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2019 Soul Train Awards - Show

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“Shea butter baby, f—–g up your pillow.”

That was it. That line was almost everything I needed to crown Ari Lennox’s album, “Shea Butter Baby” as the lyrical embodiment of my Black female experience. I mean, does it get any Blacker than waking up to a grease stain on your pillowcase caused by the moisturizer you slathered with the night before?

But clearly the Soul Train Awards had a different definition of Black soul. Recently Ari and Lizzo were both nominated for Soul Train’s Album/Mixtape of the year award. However, when Lizzo received the award for her Cuz I Love You album, Lennox shared her frustrations online, even vowing to quit music and join the army.

Ari wasn’t the only person surprised by the award show’s pick. Black Twitter came to her defense and questioned the decision too. But what was most heartbreaking was Ari calling her work “slept on.”

“It’s not just the awards,” Ari said in a now deleted tweet. “SBB was slept on in so many ways. I’m too emotional to pretend like I can play this game.”

So for those who haven’t listened to Shea Butter Baby, here’s a breakdown of its brilliant musical delivery, which was more than worthy of being honored.

Ari brings us back to the nuances of what it means to be Black and guides us through her struggles in “Broke” and triumphs in “New Apartment.” No matter how much money I  make, “Broke” will forever speak to my soul. When Ari said, “Broke thing, broke thing, it’s a written thing, brown skin, it’s a bitten thing,” she was not only taking a step back from the classic braggadocious style of Black music, but she made us think about the things we may have traded in our life to fit our budget. For example, she mentions buying a train ticket instead of a flight to her destination because, “we ain’t got no monies.”

Apart from being broke, this doesn’t stop Ari from being a “cute thing,” in the same way it hasn’t deterred other Black girls, whose style became the backbone of fashion around the world. The long nails, elaborate hair, and clothes are now considered “couture” for the Kardashians but Black girls, like Ari, fashioned that out of what they had, even when it wasn’t much.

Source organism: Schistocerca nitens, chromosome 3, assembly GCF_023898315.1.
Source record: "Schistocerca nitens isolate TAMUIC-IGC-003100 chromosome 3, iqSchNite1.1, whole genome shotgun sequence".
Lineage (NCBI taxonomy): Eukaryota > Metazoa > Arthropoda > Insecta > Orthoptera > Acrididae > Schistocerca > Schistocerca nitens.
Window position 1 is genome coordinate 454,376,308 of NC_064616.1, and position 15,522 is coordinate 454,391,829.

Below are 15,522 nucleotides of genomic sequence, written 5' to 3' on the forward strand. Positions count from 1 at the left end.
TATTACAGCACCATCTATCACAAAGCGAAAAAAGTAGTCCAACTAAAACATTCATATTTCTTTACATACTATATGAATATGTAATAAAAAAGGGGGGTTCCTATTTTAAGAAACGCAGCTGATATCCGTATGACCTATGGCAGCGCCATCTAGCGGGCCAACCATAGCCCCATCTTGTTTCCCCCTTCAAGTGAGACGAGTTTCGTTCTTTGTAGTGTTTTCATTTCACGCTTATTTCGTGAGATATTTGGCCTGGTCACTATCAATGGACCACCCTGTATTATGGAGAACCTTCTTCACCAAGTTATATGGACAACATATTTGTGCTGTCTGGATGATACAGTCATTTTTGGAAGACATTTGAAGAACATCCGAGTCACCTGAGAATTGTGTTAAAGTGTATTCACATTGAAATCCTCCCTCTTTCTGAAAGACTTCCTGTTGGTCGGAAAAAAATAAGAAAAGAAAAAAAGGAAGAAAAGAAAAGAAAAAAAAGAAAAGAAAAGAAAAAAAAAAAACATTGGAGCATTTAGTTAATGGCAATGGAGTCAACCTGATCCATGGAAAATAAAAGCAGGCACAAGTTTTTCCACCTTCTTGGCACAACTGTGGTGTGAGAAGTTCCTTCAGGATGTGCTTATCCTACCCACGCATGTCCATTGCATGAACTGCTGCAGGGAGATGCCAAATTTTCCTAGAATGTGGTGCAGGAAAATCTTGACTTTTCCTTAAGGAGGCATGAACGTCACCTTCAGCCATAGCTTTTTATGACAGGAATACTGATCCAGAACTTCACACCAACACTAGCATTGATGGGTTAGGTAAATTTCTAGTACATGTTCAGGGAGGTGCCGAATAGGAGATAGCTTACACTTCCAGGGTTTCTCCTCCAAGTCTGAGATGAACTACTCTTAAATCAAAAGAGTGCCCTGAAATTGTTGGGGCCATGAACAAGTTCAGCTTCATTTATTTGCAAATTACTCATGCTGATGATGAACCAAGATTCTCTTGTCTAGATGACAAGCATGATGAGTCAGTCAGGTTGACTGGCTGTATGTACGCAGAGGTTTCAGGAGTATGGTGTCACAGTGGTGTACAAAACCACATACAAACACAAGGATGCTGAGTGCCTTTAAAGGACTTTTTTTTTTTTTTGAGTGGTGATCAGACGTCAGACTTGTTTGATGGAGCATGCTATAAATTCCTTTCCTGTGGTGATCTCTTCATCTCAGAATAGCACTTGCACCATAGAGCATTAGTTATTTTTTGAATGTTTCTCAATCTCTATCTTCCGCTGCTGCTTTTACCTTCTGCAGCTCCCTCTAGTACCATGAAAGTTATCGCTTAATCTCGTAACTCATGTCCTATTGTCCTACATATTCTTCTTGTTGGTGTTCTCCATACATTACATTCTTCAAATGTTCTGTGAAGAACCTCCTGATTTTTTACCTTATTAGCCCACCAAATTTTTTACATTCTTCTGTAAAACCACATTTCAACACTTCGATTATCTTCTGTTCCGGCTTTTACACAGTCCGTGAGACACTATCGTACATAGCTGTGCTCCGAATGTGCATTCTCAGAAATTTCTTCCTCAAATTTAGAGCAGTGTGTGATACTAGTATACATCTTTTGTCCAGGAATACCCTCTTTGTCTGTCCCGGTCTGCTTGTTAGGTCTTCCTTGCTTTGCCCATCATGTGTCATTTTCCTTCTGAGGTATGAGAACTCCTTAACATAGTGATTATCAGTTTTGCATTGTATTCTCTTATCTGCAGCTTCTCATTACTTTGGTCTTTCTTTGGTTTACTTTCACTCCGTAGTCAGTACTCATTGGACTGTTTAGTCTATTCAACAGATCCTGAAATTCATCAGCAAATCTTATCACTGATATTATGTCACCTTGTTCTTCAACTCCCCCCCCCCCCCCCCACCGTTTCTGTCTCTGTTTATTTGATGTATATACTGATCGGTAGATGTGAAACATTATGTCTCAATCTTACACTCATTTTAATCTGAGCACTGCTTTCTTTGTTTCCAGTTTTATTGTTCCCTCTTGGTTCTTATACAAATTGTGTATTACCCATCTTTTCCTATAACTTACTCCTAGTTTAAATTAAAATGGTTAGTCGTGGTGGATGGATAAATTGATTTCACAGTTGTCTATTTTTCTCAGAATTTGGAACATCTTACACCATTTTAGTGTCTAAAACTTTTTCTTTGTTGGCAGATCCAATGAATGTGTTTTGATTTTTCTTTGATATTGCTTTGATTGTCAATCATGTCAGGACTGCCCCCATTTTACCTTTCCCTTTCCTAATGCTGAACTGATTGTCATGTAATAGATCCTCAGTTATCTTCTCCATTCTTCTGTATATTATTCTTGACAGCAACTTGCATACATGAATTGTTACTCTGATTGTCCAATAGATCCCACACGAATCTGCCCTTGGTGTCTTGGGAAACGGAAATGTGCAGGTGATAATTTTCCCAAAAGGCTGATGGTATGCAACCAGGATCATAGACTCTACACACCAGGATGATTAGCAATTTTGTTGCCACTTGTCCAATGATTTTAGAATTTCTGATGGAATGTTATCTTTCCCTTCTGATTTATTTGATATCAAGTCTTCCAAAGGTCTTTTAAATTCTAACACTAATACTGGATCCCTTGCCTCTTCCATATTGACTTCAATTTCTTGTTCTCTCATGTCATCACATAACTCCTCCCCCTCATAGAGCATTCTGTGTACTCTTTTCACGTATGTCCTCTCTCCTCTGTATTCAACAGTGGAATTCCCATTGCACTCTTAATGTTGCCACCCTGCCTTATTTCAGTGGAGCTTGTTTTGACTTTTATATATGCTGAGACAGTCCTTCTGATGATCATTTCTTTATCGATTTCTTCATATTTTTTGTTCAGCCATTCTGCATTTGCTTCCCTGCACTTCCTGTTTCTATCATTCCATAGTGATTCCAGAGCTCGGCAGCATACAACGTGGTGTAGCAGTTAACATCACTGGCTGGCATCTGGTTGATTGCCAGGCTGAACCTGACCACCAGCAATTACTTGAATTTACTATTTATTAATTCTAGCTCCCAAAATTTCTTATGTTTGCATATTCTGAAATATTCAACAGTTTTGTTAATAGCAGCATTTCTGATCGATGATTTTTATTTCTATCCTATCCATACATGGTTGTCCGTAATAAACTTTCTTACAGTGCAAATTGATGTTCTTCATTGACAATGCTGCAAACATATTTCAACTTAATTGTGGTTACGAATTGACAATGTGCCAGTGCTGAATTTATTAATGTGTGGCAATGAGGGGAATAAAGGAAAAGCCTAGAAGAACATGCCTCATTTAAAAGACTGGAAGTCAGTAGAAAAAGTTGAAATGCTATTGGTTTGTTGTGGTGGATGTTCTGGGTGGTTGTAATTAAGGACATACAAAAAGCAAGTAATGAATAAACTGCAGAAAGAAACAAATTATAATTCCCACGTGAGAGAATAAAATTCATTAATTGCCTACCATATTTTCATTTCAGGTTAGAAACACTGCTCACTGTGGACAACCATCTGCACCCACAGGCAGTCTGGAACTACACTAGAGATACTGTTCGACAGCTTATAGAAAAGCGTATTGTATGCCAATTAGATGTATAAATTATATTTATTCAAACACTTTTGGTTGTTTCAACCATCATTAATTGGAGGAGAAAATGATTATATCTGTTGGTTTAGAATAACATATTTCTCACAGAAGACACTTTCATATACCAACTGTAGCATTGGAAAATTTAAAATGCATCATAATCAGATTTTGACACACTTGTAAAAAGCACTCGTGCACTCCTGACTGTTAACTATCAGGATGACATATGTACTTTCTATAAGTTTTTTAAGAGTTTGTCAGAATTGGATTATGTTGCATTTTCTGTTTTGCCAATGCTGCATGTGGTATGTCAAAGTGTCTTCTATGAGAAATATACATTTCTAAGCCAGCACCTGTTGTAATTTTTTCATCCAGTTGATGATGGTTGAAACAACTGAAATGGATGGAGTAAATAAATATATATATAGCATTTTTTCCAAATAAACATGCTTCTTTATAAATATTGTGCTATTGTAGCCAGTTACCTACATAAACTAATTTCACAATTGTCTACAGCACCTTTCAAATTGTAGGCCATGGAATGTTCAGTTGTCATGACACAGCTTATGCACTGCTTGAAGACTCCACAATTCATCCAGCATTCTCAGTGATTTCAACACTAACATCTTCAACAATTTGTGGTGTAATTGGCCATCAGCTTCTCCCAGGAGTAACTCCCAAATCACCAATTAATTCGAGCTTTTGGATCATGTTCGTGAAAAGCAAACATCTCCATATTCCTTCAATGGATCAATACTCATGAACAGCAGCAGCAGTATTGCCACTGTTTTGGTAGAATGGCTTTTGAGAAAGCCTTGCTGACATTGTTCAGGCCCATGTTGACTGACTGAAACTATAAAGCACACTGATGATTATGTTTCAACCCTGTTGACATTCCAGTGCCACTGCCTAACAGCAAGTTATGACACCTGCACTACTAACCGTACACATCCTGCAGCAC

Whether we’ve run from or are currently immersed in poverty, to call brown skin a “bitten thing,” almost strikes in a biblical sense. In the same way, a biblical Eve bit the apple and “doomed” humanity. She describes being broke as a common stain on the realities of Black people who because of systemic oppression, find it difficult to escape, much like a generational curse.

But she doesn’t just touch on socio-economics. She brings us sexuality and young and evanescent Black love. “Chicago Boy” is not only an ode to the undeniable swag of Black men, framing an attraction based off a chance meeting in a local CVS. Ari gives mention to Chicago native Chief Keef, when she croons, “Love you like Sosa,” a reference to his 2012 hit song, “Love Sosa.” “Chicago Boy” (and really all of her songs, give it a listen) are intricately laced with subtle references to our experiences within the last 20 years and sometimes the generational ones too.

It makes us wonder, what is it like to love a man so deeply? What sexual prowess does she hold in her relationship? Is it rough, but has an incredible beat that’s worth all the bass, much like the rap song itself?

But if her references aren’t enough, Ari’s ad-libs at the end of her songs are gold. Even if you’ve zoned out during her music and missed a word or two, she brings you back to her imperfections by reminding you that her music is a journey. I used to think I hated ad-libs at the end of music but Ari’s will have you cracking up on your morning commute. She moves us forward in the album with every small speech and they aren’t meaningless quotes that go over your head and she’s not whispering into the mic. She prepares us for her stories and escapades.

“Tell me why this old n—a from my past hit me up, talkin’ bout somethin,'” she stats in the middle of her soliloquy in “I Been.”

Her music reminds us of how special and nuanced the experience is of being a Black woman. She serves us peach cobbler, baked macaroni and stew chicken in Shea Butter Baby. She doesn’t talk about expensive clothes, overflowing confidence, perfect men or having her life together. She leads us down melodies and tones reminiscent of Erykah Badu and Heather Headley. She makes us smile as she holds a mirror to our experiences and feelings.

Someone on Twitter said, “Ari Lennox makes music for people that try to get sexy for their significant other and trip when they walk in the room.”

And she does because she makes music for Black women and girls who are just trying to do their best. She is comfort, nostalgia, and vulnerability and isn’t a workout anthem or a bop your white coworkers can “put you on to” in the name of feminism.

Ari isn’t singing for us. She sings to us.

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